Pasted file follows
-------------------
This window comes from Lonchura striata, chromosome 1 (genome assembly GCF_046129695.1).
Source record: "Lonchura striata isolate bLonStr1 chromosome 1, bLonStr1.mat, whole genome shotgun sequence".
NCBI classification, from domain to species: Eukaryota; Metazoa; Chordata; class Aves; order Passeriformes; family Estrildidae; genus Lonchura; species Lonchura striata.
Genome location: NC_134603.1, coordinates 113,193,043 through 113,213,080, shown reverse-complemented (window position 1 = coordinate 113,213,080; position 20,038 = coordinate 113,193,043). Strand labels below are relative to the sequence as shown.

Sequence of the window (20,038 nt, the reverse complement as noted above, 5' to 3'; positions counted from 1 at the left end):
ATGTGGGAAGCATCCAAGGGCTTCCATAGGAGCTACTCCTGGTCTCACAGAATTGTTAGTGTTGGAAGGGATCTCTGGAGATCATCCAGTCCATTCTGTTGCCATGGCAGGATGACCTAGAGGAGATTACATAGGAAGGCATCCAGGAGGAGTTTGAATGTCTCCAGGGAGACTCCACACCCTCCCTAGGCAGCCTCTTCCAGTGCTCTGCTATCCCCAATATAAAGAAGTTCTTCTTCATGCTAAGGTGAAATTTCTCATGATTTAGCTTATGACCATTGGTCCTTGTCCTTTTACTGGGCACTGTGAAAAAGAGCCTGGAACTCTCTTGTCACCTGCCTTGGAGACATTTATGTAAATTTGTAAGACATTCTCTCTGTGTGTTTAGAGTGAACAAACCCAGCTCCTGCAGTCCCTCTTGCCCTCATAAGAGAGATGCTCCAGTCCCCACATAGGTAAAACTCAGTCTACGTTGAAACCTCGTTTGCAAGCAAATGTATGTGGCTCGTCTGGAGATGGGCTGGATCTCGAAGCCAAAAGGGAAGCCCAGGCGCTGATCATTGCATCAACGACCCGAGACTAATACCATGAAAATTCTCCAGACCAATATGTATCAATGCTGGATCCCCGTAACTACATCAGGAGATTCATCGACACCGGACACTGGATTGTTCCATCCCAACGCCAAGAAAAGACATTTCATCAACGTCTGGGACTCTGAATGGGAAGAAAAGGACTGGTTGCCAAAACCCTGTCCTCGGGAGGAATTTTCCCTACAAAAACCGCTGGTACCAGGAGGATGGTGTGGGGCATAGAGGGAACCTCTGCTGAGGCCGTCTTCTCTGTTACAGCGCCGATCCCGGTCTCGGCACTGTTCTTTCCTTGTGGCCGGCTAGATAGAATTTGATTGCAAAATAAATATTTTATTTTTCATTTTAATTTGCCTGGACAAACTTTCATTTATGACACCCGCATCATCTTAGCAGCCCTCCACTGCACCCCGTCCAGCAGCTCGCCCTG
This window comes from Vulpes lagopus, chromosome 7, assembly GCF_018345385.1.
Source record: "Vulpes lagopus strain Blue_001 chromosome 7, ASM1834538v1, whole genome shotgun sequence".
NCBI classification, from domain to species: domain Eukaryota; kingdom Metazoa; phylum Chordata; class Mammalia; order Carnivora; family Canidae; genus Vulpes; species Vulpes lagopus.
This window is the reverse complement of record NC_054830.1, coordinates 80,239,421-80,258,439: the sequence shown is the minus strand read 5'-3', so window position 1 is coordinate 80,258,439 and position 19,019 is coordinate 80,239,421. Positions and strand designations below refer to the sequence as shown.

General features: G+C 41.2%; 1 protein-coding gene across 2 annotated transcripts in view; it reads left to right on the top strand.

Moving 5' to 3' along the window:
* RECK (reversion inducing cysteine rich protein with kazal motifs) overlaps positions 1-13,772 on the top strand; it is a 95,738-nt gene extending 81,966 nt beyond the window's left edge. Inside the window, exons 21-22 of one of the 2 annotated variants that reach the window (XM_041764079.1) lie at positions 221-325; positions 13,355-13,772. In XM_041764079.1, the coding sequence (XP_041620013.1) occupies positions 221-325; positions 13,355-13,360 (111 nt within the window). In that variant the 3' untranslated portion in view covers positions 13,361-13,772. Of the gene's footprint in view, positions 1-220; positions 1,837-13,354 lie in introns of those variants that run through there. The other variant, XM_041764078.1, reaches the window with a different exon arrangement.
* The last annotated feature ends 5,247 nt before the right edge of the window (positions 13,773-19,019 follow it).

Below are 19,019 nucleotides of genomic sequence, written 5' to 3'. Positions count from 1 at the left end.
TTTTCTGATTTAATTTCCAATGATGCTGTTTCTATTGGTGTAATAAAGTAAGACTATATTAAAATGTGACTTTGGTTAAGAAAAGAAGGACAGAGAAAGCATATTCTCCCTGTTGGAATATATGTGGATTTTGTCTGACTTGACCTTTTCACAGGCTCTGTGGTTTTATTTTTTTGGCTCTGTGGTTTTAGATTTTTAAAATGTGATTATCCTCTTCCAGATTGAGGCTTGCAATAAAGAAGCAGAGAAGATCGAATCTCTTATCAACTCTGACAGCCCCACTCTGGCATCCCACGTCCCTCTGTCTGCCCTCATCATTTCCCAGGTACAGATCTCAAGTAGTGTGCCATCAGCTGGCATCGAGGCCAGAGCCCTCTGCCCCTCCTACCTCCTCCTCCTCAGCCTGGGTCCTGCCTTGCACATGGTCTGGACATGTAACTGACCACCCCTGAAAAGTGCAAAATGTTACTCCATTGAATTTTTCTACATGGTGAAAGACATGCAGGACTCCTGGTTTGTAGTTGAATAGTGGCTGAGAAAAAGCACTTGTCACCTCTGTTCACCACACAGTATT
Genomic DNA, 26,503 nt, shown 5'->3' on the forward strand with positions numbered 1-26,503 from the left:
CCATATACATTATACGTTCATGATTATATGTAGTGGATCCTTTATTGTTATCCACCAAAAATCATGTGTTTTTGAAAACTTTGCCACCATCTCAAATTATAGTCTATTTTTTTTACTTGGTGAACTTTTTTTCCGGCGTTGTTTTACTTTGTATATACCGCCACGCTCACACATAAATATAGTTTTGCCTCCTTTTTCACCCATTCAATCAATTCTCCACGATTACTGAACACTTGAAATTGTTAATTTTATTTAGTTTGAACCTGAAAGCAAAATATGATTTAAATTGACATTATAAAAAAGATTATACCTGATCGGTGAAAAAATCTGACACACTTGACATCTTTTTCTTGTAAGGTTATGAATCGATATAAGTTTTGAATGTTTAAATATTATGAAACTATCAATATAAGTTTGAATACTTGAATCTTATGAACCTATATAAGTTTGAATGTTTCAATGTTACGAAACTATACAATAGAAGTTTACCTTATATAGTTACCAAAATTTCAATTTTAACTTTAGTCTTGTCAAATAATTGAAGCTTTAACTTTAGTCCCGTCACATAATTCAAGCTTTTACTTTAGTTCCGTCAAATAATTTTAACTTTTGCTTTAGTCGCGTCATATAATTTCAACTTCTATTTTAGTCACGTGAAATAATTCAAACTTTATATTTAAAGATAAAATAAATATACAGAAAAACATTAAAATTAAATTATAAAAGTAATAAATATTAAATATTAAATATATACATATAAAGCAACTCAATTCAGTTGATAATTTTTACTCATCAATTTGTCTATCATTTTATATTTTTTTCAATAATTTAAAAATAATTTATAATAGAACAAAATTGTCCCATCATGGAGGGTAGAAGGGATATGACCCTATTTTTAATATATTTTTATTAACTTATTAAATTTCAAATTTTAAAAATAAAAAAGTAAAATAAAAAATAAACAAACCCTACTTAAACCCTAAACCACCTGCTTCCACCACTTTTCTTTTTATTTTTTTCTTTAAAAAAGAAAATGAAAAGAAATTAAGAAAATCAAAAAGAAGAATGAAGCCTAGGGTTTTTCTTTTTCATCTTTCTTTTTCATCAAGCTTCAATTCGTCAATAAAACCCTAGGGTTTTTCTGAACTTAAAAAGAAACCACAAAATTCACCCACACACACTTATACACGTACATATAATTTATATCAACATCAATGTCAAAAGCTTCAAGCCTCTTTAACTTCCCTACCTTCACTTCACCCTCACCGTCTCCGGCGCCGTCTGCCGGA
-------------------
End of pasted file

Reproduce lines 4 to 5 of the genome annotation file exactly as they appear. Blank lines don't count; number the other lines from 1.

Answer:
Genome location: NC_134603.1, coordinates 113,193,043 through 113,213,080, shown reverse-complemented (window position 1 = coordinate 113,213,080; position 20,038 = coordinate 113,193,043). Strand labels below are relative to the sequence as shown.

Sequence of the window (20,038 nt, the reverse complement as noted above, 5' to 3'; positions counted from 1 at the left end):